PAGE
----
environment

Sage and wildflowers bloom along a section of rangeland in Northern Nevada.
Paul Boger / KUNR Public Radio

As fire season begins to ramp up across the American West, firefighters in Nevada will have more money this year to battle those blazes. That's due, in part, to new legislation passed by lawmakers during the 2019 session, but that's one of the many environmentally-related bills to come out of the legislature. KUNR's Paul Boger spoke with Daniel Rothberg with the Nevada Independent to break it all down.

two firefighters hold hose in front of blaze
Unsplash

Firefighters work in high-stress, high-stakes environments, constantly making choices in the face of cascading uncertainty. They’re putting their lives on the line and taking into consideration everything that’s in the path of a blaze, including people, property, animals, and even environmental resources, like water.

men running toward helicopter in flight
Kathleen Masterson

Nevada’s bighorn sheep are under threat from disease. To grow the population, biologists have been relocating sheep to new habitat. The bighorn are captured with a net gun, then airlifted by helicopter, medically evaluated, and then driven to their new mountain home. KUNR’s Kathleen Masterson recently attended a relocation in Northern Nevada and she talked about her reporting experience with Bree Zender.

two bighorn sheep dangle from helicoptor
Kathleen Masterson

Nevada’s state animal has been afflicted by disease for more than a century. The die-offs began when European settlers brought over domestic sheep that carried a bacteria that causes pneumonia in wild sheep. But in recent decades, Nevada’s bighorn population has been slowly rebounding, thanks in large part to efforts by conservationists. Much of the success comes from relocating healthy animals to good habitat to start a new herd. 

Kathleen Masterson / KUNR

Across the globe, more and more people are buying electric cars. That has spurred the need for lithium, which is used to make the car batteries. Financial analysts project that demand will double between 2015 and 2025.

All this has driven the Canadian-owned company Lithium Nevada to go after a massive deposit in Northern Nevada. 

An aerial shot of the Camp Fire in Paradise, California.
NASA

A recent climate change report finds wildfires will only grow more destructive and longer lasting. In fact wildfires could burn up to six times more forest area annually by 2050 in parts of the U.S. Even before this climate report, UNR's Graham Kent has been working on expanding the footprint of his Alert Wildfire System to tackle this rapidly growing problem.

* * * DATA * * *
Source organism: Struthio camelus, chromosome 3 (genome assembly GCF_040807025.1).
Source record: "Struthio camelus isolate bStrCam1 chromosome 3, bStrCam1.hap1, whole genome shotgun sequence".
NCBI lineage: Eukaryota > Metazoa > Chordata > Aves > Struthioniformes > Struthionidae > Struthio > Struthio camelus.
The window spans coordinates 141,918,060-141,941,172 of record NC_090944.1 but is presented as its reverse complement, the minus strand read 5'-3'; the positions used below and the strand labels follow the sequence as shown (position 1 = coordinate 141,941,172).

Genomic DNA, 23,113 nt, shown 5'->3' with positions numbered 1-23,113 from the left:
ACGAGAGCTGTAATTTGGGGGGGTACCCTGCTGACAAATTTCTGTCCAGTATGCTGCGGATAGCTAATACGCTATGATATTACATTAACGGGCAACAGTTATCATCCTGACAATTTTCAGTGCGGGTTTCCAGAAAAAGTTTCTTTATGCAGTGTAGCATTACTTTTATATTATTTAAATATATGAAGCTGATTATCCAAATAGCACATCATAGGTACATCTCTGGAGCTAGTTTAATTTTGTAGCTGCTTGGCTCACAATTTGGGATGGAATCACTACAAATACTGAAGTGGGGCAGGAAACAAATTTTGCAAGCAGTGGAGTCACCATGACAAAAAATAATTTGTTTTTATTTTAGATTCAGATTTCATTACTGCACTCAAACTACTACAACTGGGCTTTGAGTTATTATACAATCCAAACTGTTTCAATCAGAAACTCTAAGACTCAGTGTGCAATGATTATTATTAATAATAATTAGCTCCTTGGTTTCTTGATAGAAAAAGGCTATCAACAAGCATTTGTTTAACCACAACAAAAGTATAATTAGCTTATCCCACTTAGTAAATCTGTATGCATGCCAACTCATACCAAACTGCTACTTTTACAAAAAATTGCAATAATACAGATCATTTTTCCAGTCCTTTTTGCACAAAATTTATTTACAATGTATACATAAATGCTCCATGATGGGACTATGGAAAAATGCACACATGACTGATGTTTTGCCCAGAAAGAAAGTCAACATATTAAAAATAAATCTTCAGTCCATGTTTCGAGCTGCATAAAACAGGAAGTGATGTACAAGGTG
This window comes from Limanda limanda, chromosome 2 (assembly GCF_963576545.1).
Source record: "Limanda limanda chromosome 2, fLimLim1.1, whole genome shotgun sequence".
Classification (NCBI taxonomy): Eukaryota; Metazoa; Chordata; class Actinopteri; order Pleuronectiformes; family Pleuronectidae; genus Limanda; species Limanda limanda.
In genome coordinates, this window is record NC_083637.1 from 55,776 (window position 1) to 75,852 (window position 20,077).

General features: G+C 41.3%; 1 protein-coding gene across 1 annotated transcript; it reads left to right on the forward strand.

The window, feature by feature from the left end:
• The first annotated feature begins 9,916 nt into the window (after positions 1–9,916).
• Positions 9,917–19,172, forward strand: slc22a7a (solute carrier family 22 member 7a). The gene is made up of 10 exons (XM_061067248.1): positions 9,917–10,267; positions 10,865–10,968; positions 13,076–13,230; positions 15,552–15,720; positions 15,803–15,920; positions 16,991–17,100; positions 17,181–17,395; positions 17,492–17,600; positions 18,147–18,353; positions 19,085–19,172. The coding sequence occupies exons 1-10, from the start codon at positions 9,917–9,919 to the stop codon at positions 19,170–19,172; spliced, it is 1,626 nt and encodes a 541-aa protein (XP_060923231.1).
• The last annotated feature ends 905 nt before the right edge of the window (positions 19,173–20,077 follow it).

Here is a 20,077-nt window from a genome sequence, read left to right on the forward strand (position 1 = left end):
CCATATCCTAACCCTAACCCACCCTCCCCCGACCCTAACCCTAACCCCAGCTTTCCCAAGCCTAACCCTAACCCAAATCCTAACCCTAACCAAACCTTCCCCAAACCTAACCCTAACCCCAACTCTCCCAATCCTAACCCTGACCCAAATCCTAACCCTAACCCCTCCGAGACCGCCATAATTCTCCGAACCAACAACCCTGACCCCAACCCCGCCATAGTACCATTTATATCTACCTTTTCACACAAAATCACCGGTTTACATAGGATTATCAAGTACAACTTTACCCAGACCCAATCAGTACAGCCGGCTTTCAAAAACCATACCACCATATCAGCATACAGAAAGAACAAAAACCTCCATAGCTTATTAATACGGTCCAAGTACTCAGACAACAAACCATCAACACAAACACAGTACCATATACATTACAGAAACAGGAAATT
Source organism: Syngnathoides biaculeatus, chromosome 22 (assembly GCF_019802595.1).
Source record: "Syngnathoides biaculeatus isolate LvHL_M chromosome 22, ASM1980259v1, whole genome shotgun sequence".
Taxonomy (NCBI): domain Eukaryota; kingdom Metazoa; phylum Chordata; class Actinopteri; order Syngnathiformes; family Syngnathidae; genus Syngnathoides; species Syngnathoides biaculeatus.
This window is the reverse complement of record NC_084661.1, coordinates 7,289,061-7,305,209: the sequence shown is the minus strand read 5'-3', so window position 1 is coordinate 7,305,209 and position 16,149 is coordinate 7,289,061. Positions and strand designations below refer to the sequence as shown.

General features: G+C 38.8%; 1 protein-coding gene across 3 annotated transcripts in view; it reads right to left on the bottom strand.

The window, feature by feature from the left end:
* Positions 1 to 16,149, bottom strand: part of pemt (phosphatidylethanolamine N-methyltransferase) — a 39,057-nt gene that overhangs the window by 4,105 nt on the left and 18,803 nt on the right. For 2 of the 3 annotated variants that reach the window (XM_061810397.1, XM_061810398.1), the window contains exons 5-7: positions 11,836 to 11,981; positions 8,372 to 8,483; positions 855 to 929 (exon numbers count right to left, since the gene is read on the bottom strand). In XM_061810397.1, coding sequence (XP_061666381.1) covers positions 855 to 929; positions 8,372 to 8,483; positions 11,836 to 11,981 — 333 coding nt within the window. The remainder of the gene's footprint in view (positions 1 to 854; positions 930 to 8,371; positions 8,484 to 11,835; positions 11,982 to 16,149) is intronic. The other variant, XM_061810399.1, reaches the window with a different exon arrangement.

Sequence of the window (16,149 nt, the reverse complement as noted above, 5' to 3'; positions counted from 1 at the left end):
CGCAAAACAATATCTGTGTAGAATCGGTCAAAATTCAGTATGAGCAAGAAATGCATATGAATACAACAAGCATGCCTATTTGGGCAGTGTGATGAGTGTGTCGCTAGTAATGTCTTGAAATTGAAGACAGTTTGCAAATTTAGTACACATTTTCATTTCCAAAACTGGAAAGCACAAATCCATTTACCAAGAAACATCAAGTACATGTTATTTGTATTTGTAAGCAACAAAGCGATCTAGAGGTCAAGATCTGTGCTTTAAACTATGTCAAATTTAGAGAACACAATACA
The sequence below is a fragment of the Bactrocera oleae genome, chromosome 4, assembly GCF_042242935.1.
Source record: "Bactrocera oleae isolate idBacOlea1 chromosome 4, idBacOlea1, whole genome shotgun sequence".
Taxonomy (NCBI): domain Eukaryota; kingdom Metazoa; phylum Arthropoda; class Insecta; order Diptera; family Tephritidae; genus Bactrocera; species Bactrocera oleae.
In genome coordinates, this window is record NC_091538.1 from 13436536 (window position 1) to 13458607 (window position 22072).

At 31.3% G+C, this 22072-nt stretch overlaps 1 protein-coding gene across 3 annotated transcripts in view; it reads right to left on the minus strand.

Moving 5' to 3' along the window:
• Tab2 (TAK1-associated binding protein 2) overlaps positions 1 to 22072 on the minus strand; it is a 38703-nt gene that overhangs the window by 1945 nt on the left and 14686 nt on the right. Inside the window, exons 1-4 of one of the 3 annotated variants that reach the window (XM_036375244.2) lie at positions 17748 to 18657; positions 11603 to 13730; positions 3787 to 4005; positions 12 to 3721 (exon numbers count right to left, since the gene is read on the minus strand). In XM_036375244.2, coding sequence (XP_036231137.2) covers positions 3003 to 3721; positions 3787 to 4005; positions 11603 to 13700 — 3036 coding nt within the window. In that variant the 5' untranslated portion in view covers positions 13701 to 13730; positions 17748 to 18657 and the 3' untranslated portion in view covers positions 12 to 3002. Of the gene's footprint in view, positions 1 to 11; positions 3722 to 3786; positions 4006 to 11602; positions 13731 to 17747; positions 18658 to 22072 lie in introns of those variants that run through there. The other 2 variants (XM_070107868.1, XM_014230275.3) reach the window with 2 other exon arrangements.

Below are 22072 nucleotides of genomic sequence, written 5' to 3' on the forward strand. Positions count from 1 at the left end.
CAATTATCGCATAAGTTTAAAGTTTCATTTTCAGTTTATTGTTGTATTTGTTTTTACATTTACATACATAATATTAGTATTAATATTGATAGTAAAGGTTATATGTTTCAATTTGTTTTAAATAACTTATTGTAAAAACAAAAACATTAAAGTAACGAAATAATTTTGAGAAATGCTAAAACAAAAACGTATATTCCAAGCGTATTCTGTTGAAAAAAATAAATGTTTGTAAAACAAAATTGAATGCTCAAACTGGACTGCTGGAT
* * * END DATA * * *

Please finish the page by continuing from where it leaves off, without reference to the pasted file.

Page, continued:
Courtesy Kirk Peterson / Friends of Nevada Wilderness

Washoe County drafted a resolution that would remove more than 350,000 acres from wilderness study areas. If passed, then the approximate 550 square miles would revert to Bureau of Land Management open space. That would open up the land for various potential activities, such as mining and energy transmission. 

Some environmental groups are concerned that key habitat and archeological sites would be put at risk. KUNR's Kathleen Masterson reports. 

Paul Boger

2017 was the hottest year on record for most of Northern Nevada. And while the warmer weather has created complications across the region, nowhere may be as impacted as Lake Tahoe. The delicate ecosystem of the continent’s largest alpine lake has been under assault for decades from invasive species, algae growth and decreasing clarity. But area leaders are now concerned that wildfires may pose an even greater threat to the lake.

KUNR Goes to Fly Geyser

May 2, 2018
image of fly geyser
Joey Lovato

The infamous Fly Geyser, situated on the private land north of Gerlach, has been closed to the public for nearly two decades. But now, the land's new owners – the Burning Man Project – are opening the geyser for public viewing. Reporters Joey Lovato and Bree Zender got a rare chance to check out the Geyser. Take a virtual road trip to see the landmark that has been popular for nature photographers but rarely seen by the public.

Nonprofit Beautifies Reno's Riverwalk

Nov 22, 2017
Frankie Wenson

Keep Truckee Meadows Beautiful is an environmental non-profit, and its members recently planted 10,000 flower bulbs in downtown Reno. Our student contributor Frankie Wenson visited the crews and had this audio postcard. 

More than 80 people came out early on a chilly, Saturday morning to beautify the city’s Riverwalk. I talked to program manager Matthew Salazar, volunteer Jeff Bidwell and director Lindsay Panton on why they came. 

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